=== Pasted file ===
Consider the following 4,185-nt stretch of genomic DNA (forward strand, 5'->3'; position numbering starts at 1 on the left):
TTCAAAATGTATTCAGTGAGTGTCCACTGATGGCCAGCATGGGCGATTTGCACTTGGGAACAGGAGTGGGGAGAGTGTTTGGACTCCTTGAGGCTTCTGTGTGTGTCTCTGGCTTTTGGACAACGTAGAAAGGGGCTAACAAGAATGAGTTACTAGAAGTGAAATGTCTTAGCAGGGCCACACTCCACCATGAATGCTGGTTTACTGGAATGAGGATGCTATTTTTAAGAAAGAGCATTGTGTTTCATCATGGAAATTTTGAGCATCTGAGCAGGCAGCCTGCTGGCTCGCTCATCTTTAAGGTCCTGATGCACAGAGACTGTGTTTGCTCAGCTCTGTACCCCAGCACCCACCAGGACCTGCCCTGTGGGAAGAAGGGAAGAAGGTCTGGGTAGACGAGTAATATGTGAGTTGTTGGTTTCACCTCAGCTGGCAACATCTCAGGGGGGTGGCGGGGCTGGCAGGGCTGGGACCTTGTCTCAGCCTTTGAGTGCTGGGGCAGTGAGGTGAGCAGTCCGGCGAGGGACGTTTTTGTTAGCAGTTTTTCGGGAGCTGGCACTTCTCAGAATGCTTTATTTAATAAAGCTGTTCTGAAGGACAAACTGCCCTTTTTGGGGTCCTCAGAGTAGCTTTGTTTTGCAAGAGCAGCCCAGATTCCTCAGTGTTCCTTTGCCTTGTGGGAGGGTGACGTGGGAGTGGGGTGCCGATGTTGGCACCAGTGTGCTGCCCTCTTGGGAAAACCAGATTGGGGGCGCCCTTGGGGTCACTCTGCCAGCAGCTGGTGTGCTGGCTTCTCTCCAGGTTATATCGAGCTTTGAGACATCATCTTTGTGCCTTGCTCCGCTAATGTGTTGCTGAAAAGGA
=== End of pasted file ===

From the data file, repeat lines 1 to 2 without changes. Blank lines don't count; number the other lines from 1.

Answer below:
Consider the following 4,185-nt stretch of genomic DNA (forward strand, 5'->3'; position numbering starts at 1 on the left):
TTCAAAATGTATTCAGTGAGTGTCCACTGATGGCCAGCATGGGCGATTTGCACTTGGGAACAGGAGTGGGGAGAGTGTTTGGACTCCTTGAGGCTTCTGTGTGTGTCTCTGGCTTTTGGACAACGTAGAAAGGGGCTAACAAGAATGAGTTACTAGAAGTGAAATGTCTTAGCAGGGCCACACTCCACCATGAATGCTGGTTTACTGGAATGAGGATGCTATTTTTAAGAAAGAGCATTGTGTTTCATCATGGAAATTTTGAGCATCTGAGCAGGCAGCCTGCTGGCTCGCTCATCTTTAAGGTCCTGATGCACAGAGACTGTGTTTGCTCAGCTCTGTACCCCAGCACCCACCAGGACCTGCCCTGTGGGAAGAAGGGAAGAAGGTCTGGGTAGACGAGTAATATGTGAGTTGTTGGTTTCACCTCAGCTGGCAACATCTCAGGGGGGTGGCGGGGCTGGCAGGGCTGGGACCTTGTCTCAGCCTTTGAGTGCTGGGGCAGTGAGGTGAGCAGTCCGGCGAGGGACGTTTTTGTTAGCAGTTTTTCGGGAGCTGGCACTTCTCAGAATGCTTTATTTAATAAAGCTGTTCTGAAGGACAAACTGCCCTTTTTGGGGTCCTCAGAGTAGCTTTGTTTTGCAAGAGCAGCCCAGATTCCTCAGTGTTCCTTTGCCTTGTGGGAGGGTGACGTGGGAGTGGGGTGCCGATGTTGGCACCAGTGTGCTGCCCTCTTGGGAAAACCAGATTGGGGGCGCCCTTGGGGTCACTCTGCCAGCAGCTGGTGTGCTGGCTTCTCTCCAGGTTATATCGAGCTTTGAGACATCATCTTTGTGCCTTGCTCCGCTAATGTGTTGCTGAAAAGGA